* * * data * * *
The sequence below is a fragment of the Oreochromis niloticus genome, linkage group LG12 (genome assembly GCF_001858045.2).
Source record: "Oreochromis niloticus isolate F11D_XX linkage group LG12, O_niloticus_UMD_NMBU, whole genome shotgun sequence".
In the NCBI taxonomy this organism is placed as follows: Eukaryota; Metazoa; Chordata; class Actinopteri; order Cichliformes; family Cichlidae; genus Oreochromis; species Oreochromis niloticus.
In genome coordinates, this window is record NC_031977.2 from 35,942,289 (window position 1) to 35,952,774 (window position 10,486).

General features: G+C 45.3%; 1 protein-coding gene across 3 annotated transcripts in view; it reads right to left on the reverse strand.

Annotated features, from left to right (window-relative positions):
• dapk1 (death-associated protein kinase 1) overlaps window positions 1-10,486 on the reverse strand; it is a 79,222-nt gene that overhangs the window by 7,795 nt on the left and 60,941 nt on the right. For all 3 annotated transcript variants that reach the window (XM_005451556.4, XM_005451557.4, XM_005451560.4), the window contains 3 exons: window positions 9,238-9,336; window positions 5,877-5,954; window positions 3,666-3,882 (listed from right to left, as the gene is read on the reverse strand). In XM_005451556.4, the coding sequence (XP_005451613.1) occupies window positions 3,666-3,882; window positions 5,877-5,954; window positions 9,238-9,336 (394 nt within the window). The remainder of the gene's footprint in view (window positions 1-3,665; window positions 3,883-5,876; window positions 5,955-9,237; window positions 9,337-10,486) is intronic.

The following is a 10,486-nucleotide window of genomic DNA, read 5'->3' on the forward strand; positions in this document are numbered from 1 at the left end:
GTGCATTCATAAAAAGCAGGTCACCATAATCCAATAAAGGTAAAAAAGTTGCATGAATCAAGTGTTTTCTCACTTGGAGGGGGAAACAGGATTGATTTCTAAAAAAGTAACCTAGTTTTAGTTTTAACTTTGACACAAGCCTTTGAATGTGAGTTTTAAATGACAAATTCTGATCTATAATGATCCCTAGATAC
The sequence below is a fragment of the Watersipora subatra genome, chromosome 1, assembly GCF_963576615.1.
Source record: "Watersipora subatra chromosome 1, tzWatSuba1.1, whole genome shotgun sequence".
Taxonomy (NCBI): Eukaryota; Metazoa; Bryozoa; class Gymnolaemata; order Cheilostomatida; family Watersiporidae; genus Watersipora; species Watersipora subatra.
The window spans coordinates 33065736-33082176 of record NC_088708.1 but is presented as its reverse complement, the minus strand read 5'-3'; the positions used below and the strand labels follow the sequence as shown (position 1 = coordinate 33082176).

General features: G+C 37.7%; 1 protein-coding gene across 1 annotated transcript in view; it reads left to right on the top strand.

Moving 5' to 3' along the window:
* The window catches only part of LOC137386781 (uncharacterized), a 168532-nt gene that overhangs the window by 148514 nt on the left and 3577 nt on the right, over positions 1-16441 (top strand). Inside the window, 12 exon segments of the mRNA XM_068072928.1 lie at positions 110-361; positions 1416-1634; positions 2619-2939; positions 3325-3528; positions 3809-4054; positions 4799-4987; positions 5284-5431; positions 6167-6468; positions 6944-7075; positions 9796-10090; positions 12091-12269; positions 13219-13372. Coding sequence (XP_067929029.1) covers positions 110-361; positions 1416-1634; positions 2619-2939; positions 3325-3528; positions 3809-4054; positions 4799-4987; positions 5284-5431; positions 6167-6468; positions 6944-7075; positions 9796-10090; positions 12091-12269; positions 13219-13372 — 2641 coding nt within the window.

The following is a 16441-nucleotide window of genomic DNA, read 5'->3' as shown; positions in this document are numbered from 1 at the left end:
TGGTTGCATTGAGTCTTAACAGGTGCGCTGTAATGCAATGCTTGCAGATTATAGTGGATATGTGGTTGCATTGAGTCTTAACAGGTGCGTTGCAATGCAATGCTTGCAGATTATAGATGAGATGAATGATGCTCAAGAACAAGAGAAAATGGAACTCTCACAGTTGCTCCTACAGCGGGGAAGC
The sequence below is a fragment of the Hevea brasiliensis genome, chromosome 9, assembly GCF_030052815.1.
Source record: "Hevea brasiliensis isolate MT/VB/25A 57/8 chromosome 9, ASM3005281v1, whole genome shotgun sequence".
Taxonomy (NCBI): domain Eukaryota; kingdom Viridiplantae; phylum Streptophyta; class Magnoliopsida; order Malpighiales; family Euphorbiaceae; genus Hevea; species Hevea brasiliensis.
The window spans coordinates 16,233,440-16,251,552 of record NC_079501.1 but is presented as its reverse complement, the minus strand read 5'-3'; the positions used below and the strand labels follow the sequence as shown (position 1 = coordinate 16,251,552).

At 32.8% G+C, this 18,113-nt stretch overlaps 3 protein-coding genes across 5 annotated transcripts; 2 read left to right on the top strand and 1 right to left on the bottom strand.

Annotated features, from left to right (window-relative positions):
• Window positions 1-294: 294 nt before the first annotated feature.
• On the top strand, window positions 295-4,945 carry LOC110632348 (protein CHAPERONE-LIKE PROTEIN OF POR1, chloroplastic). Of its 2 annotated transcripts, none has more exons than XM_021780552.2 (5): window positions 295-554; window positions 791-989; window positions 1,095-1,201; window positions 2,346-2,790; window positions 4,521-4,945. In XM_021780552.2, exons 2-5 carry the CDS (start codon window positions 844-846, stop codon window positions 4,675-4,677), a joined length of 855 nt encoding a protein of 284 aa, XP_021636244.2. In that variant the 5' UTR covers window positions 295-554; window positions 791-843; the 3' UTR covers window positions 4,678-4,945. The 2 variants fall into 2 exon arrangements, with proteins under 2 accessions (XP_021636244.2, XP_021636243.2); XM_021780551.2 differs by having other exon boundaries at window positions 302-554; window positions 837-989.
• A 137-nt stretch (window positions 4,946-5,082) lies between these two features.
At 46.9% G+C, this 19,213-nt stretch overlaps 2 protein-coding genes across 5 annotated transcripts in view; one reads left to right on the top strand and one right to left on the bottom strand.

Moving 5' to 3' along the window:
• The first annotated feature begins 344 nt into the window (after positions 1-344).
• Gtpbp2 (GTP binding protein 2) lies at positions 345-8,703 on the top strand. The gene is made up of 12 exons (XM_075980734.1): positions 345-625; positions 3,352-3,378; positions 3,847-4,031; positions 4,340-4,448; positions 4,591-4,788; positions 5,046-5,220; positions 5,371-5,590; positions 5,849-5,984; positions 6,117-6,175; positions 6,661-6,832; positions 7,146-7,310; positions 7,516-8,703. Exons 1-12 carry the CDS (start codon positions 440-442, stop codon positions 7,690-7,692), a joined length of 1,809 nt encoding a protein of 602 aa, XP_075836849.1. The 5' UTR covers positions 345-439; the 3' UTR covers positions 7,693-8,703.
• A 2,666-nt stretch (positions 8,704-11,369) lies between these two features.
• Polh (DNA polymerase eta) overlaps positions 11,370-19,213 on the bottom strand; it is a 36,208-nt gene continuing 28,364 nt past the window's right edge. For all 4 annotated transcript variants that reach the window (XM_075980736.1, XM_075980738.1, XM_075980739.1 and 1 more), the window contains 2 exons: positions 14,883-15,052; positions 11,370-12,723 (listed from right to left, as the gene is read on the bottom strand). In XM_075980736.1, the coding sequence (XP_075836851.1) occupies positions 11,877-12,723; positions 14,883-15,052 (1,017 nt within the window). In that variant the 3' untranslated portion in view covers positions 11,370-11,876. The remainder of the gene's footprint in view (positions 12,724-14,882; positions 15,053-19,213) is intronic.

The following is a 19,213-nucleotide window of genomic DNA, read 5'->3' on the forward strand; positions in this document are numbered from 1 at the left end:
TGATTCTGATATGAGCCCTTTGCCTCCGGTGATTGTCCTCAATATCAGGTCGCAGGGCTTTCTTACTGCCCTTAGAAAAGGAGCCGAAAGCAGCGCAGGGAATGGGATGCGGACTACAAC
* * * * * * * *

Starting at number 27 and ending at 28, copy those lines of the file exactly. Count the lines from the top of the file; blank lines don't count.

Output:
• A 137-nt stretch (window positions 4,946-5,082) lies between these two features.
At 46.9% G+C, this 19,213-nt stretch overlaps 2 protein-coding genes across 5 annotated transcripts in view; one reads left to right on the top strand and one right to left on the bottom strand.